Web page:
- It’s not hard to understand Nimona coming to an end, as it did some few hours ago; creator Noelle Stevenson is busy with lots of comics projects these days (not the least being the excellent Lumberjanes), and the story always had a beginning-middle-end feel to it. Still, I would have been perfectly happy for chapter 11 to wrap up a book of the story, if you will, and then for another book to start with a new chapter 1; then again, it’s about the story that Stevenson wanted to tell, not the preferences that I may have.
In any event, 250-odd (sometimes very odd) pages is a good run for a story, and we’ll always be able to read about the adventures of Nimona and Lord Blackheart, and the ethics of “villainy” from the beginning … or in handy print form from HarperCollins in May, which you may preorder for convenience. Oh, and Stevenson is promising a book-only epilogue and if that’s not ongoing adventure, it’s the next best thing.
- Kickstarter news I: Unshelved has a problem — namely too damn many comics to put in print form easily. Ten books worth already, an eleventh on the way, and vansihing shelf space the world over. In order to make as many comics available to as many people as cheaply and easily as possible, creators Gene Ambaum and Bill Barnes have opted to take the path broken by Diesel Sweeties a few years back and offer the entire damn back catalog on a novelty USB key, presuming all the funding goals get met.
Stretch goals will mean that the to-be-released book eleven gets included in the ebook bundle, audio commentaries get recorded by Barnes & Ambaum, and — most importantly — free copies of (as of this writing, at least two) books are made available to libraries. It’s an odd thing, making most of the stretch goals into give more stuff to people that aren’t you rather than make the stuff you get more special, but library folk are generous that way.
- Kickstarter news II: David Malki ! has almost finished the production of nonphysical rewards for the Machine of Death card game, and has a project megapost detailing what’s available now (the audiobook version of the game cards; the game to non-backers via various retail outlets; a downloadable version of the game under a Creative Commons license; new rule variants) and what is yet to come (a downloadable artbook; an MC Frontalot song; an original rules song; various personal appearances) in the culmination of a multi-year project.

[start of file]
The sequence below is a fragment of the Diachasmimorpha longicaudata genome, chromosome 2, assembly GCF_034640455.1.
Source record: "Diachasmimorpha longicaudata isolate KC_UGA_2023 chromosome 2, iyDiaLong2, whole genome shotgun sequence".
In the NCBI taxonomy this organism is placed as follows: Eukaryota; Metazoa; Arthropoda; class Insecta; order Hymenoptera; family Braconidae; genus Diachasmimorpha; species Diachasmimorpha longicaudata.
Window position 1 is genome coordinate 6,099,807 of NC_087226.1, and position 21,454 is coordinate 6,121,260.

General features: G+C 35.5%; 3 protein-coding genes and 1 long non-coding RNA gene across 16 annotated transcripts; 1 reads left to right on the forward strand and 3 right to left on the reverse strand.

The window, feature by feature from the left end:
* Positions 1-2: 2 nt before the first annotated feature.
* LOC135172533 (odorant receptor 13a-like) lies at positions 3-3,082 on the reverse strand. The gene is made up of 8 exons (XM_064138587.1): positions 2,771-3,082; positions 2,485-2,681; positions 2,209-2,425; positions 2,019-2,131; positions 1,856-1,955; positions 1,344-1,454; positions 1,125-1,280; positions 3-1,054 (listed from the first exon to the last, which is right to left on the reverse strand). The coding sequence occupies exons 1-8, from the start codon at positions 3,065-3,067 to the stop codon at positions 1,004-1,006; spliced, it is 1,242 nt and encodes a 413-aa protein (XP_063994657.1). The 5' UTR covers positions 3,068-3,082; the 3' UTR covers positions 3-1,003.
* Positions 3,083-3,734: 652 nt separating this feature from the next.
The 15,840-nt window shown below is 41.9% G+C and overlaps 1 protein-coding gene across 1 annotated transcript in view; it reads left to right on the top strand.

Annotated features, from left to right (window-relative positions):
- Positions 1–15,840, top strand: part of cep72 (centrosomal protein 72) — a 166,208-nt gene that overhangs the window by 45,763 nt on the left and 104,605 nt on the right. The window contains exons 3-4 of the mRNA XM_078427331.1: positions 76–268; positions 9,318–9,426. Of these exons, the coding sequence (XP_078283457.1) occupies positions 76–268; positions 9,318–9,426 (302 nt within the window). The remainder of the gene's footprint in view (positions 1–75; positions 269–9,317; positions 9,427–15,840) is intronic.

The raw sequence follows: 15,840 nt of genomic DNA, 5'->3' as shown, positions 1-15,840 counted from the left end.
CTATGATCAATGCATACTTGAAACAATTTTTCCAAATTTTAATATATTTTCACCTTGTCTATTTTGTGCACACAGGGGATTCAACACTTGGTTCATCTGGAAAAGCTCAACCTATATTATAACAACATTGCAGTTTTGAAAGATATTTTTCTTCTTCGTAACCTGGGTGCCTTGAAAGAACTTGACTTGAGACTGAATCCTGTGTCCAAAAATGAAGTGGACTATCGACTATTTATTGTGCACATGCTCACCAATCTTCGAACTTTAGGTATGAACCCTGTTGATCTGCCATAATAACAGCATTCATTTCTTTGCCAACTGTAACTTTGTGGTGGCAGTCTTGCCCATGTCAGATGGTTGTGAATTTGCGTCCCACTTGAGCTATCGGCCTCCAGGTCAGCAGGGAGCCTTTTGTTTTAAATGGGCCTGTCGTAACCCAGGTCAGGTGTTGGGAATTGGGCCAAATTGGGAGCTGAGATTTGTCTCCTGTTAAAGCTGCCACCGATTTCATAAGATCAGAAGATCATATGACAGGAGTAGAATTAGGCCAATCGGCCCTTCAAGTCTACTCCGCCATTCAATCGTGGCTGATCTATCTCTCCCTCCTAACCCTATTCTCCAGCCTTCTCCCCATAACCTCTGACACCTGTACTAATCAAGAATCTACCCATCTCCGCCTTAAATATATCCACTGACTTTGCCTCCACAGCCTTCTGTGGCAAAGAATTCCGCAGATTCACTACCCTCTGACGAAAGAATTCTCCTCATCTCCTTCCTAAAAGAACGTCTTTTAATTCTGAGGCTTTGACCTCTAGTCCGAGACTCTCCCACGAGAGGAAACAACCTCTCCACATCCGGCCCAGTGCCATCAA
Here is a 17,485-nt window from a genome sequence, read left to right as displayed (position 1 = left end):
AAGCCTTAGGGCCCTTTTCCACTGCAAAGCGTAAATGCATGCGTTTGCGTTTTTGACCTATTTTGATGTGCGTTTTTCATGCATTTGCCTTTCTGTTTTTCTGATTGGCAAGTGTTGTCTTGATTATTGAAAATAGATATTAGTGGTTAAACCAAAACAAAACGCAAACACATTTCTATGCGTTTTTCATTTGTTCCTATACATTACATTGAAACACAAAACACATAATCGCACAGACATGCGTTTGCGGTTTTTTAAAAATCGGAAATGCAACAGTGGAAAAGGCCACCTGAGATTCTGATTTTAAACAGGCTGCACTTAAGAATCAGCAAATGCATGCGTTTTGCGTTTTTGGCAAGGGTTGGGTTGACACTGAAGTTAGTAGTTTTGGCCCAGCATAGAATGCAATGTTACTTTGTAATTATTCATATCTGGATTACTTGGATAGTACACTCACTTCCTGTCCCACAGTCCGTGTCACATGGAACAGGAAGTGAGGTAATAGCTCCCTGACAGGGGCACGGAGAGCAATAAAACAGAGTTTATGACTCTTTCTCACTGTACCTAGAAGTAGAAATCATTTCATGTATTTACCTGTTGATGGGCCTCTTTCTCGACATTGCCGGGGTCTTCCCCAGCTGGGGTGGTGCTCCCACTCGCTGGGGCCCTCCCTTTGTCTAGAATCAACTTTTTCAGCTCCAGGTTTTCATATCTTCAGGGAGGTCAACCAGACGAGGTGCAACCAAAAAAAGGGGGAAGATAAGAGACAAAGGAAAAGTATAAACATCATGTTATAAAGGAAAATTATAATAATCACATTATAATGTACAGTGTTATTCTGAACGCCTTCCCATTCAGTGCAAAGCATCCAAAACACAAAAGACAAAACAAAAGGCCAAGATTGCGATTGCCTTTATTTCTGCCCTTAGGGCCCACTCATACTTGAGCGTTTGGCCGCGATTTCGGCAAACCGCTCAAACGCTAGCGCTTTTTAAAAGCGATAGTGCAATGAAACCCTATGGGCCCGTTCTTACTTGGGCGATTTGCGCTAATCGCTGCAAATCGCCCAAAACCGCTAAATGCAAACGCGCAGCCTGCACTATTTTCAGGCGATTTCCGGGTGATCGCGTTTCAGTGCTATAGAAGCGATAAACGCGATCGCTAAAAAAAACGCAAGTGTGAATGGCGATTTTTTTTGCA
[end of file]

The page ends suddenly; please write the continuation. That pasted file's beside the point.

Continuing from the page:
Most excitingly for people like me, Malki ! includes an expenses breakdown and a pretty complete financial accounting of what it costs to put together a project like this, which should serve as critical information for anybody that wants to run their own Kickstart. Please note especially where Postage cost just 0.5% less than Game Production, and consider that some of the production involved complex, handmade wooden boxes that must have cost a bundle, without which post fees would probably have been the single largest expense. How big an expense was postage, at 35.9%? Sending two actual humans (Malki ! and Chun Ming Huang) to China and returning them home safely cost less than 1% of the total expenses.
- Not quite Kickstarter: As noted in the beforetimes, Operation Let’s Build A Goddamned Tesla Museum was only the beginning — a physical site was saved, but millions more would be needed to build up the actual museum itself — a monumental undertaking, even with the real-life Tony Stark on your side. To that end, honorary Tesla family member Matthew Inman is running funding drives for the GDTM in the form of commemorative bricks (as seen at many cultural and educational institutions that do not feature the word Goddamned in the name) and t-shirts (which feature the Tesla Motors logo, by personal dispensation of Elon Musk). It is not too early to do holiday shopping for the nerds in your life, and both shirts and bricks cost a hell of a lot less than Tesla motorcars, just sayin’.
Spam of the day:
really not, of course.
PS: Mary I am very sorry if linking to your delightful stories of teaching English in Japan means you have been brought to the attention of garbage-person spammers.